Ron Paul, Mitt Romney, and Barack Obama: A Complete Guide to Campaign Spending in Election 2012 (+Video)


A new report by eMarketer, predicts this year’s online political advertising spending will increase a staggering 617% compared to the 2008 elections.  

The study found that the 2012 presidential candidates will spend an estimated $160 million on online political ads, as the internet chips in at television’s traditional supremacy as the main source of information for potential voters.

However, the $160 million represent just 1.5% of the total political ad money that will be spent this year, as the unlimited and undisclosed financial power of the Super PACs will litter the airwaves across the country all the way to November 6. Nonetheless, when compared to the $22.2 million spent in online political advertising during the 2008 elections, this year's estimated online political ad spending represents a remarkable increase. 

The increase in online political ad spending is due to an increase in the number of potential voters who said they get their information about candidates primarily from the internet. According to a study by Burst Media, 27.7% of likely voters get their information about candidates and causes primarily on the internet – a 10% jump over 2008. This puts the internet just slightly behind television as the main source of political information for likely voters (28.3% said they get their information primarily from television).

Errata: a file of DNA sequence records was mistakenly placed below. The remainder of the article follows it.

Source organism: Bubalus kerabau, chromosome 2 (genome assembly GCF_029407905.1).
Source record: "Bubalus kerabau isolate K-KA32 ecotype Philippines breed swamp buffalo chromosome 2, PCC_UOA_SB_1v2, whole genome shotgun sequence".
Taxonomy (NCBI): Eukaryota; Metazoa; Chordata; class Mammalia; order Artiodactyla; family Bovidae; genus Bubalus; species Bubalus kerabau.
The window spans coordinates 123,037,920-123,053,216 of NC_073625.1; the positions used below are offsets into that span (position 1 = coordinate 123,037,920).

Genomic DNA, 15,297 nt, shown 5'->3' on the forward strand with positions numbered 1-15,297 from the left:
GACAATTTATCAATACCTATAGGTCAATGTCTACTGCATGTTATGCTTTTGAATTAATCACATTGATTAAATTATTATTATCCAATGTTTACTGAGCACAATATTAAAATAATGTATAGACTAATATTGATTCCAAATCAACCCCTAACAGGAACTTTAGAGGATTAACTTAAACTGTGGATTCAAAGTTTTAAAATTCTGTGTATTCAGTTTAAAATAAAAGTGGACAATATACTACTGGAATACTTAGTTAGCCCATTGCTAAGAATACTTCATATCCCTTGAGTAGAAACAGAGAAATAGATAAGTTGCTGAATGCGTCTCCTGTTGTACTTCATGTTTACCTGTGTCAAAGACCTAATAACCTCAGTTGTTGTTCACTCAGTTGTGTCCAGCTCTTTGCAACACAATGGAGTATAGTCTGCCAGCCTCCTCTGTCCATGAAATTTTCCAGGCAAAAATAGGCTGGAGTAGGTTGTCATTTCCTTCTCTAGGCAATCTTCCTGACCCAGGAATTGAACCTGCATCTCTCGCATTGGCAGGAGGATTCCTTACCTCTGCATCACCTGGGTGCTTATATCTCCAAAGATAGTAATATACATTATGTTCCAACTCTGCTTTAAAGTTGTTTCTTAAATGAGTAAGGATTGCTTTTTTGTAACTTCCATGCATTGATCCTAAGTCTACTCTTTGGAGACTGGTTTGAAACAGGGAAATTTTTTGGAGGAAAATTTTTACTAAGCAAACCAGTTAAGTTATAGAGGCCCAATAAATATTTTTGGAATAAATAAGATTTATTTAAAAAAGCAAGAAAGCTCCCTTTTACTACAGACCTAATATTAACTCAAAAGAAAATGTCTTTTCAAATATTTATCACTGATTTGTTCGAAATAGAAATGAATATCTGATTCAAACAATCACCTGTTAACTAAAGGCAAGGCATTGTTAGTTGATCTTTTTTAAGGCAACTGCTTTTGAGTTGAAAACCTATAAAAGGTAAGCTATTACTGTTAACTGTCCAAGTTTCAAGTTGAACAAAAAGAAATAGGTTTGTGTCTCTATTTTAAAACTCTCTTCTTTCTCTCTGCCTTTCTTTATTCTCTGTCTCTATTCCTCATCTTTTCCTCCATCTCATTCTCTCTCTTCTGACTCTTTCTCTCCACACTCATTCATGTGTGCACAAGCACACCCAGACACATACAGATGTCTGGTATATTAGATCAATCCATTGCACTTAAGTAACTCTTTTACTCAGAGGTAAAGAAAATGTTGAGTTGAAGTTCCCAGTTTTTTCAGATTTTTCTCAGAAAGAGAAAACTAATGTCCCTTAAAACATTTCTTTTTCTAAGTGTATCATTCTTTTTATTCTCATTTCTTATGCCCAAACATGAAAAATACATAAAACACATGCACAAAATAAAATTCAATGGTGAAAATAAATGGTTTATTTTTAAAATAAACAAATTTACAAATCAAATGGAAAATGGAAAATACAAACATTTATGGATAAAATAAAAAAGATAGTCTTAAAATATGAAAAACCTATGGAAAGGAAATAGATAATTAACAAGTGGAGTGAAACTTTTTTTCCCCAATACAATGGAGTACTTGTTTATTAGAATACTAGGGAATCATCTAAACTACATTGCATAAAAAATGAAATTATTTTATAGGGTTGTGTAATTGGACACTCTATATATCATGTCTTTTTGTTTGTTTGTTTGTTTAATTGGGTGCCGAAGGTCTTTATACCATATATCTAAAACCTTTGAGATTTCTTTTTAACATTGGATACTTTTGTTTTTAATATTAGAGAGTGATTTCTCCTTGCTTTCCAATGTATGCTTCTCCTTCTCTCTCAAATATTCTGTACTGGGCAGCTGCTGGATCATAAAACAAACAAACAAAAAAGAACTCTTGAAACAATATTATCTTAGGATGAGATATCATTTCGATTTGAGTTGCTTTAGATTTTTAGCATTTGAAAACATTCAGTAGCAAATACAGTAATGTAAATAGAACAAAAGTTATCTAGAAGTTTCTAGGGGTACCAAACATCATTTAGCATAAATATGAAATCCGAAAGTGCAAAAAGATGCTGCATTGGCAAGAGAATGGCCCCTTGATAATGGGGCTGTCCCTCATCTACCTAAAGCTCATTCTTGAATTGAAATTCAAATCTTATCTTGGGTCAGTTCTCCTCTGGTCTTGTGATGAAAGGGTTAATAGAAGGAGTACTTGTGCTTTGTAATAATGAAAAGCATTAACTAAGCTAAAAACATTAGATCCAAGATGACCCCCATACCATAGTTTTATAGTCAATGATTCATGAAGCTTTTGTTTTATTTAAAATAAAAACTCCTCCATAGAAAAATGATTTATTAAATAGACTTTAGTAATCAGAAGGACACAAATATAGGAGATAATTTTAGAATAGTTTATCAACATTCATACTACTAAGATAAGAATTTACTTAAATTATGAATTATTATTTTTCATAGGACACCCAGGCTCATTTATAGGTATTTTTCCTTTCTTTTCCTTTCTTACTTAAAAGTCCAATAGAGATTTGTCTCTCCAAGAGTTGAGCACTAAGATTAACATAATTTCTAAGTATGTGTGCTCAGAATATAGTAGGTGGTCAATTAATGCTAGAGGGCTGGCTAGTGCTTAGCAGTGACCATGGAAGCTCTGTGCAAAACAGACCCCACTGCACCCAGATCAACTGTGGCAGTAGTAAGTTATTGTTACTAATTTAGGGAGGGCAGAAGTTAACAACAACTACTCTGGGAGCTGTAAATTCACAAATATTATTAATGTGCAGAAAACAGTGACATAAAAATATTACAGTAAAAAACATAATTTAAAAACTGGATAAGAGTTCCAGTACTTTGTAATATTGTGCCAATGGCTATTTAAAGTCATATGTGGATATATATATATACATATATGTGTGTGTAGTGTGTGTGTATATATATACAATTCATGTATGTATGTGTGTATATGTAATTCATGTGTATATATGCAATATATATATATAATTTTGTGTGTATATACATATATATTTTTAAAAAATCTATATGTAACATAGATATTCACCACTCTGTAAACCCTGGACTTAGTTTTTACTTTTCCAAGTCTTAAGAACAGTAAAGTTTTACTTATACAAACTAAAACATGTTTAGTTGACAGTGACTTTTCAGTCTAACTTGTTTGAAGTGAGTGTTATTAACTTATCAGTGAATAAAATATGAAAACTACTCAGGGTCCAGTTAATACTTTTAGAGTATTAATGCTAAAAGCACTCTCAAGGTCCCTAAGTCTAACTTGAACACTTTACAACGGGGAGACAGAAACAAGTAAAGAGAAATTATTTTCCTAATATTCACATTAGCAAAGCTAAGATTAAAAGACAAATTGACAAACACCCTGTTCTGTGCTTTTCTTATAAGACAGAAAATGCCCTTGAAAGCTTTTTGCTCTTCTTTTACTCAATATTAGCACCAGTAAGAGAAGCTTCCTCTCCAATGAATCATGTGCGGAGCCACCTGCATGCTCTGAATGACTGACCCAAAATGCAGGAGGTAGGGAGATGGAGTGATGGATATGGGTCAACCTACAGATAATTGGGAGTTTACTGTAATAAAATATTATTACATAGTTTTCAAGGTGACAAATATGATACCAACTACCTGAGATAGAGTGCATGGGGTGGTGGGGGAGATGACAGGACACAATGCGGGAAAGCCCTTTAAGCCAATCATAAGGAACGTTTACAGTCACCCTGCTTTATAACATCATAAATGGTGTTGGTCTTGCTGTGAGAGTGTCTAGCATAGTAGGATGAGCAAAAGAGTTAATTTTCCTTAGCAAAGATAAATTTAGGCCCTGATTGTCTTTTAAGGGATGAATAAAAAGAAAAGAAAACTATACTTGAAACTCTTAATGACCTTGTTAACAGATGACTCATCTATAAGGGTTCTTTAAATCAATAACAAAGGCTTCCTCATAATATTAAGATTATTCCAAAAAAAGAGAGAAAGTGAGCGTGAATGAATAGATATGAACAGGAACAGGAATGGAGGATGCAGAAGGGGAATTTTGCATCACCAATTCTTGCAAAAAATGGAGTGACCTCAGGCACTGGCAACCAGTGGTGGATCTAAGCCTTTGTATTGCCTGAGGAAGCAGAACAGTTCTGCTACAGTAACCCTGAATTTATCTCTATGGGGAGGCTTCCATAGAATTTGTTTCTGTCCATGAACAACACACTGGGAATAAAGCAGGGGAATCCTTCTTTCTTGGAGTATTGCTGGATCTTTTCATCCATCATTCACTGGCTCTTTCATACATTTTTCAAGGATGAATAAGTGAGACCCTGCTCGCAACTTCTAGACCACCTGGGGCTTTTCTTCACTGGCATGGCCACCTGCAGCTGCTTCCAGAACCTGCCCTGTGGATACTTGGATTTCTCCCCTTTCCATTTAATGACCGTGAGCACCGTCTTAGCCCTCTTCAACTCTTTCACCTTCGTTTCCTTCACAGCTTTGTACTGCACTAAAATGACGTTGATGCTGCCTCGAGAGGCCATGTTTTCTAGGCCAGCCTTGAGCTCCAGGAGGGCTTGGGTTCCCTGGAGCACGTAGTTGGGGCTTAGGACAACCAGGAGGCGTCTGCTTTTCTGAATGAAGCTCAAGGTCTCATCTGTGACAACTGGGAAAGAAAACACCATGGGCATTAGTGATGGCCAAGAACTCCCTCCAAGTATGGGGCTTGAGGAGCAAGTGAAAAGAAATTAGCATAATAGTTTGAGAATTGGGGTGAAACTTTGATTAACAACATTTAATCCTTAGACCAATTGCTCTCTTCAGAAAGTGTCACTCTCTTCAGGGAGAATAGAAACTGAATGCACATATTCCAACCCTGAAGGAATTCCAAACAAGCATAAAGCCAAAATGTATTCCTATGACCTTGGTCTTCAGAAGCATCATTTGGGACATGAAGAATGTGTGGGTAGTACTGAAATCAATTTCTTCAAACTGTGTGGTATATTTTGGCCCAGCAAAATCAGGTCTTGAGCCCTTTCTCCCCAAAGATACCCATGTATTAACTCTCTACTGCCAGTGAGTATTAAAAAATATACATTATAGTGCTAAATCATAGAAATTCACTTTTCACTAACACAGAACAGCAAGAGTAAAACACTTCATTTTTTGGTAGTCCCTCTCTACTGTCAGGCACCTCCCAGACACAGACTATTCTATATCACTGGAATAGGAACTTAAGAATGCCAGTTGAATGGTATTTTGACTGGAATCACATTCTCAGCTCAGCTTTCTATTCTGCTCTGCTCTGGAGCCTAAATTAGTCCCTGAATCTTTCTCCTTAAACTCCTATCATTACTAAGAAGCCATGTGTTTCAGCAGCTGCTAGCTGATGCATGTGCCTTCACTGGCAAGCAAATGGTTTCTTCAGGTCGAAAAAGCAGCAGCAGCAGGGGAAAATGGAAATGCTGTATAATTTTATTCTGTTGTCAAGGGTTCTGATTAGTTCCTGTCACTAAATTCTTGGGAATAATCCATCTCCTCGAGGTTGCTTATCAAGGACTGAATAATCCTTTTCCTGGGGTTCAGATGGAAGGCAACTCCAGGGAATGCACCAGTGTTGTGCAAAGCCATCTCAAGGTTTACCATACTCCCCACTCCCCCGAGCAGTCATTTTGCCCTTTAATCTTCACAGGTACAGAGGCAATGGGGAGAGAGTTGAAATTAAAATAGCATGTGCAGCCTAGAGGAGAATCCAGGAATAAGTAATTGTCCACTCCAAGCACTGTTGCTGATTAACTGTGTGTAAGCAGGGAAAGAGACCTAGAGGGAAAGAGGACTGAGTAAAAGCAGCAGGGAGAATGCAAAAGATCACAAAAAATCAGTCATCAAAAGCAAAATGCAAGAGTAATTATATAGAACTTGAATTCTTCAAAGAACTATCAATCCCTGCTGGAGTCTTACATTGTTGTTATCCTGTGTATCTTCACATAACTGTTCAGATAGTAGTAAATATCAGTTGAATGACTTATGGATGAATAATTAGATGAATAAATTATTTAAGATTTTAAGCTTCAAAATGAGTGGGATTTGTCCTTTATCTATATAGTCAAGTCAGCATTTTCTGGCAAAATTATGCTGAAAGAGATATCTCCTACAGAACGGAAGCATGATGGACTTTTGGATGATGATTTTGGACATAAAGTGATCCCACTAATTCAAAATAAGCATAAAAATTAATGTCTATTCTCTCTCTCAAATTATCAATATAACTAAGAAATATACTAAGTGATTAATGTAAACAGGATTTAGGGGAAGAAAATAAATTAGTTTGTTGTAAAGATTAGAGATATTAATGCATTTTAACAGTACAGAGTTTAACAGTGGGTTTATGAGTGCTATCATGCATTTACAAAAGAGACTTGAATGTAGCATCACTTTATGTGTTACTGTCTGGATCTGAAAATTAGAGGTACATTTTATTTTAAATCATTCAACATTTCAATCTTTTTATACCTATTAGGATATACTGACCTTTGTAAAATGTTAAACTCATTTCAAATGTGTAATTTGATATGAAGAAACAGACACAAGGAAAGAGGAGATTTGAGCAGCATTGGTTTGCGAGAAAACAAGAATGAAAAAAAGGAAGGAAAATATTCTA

Additional insights include the fact that independent voters are more likely to obtain information about candidates from the internet than from television; and, that a healthy 34.7% of likely male voters prefer the internet over television for the same purposes (21.2% of female voters said they get their political information primarily from the internet). 

Unsurprisingly, news sites were the most visited information sources by voters with 47.7% of them saying they visit them to get daily updates. However, news sites were more relevant for those ages 55 and older while likely voters between the ages of 18 and 43 said they prefer to get their news from Facebook and YouTube.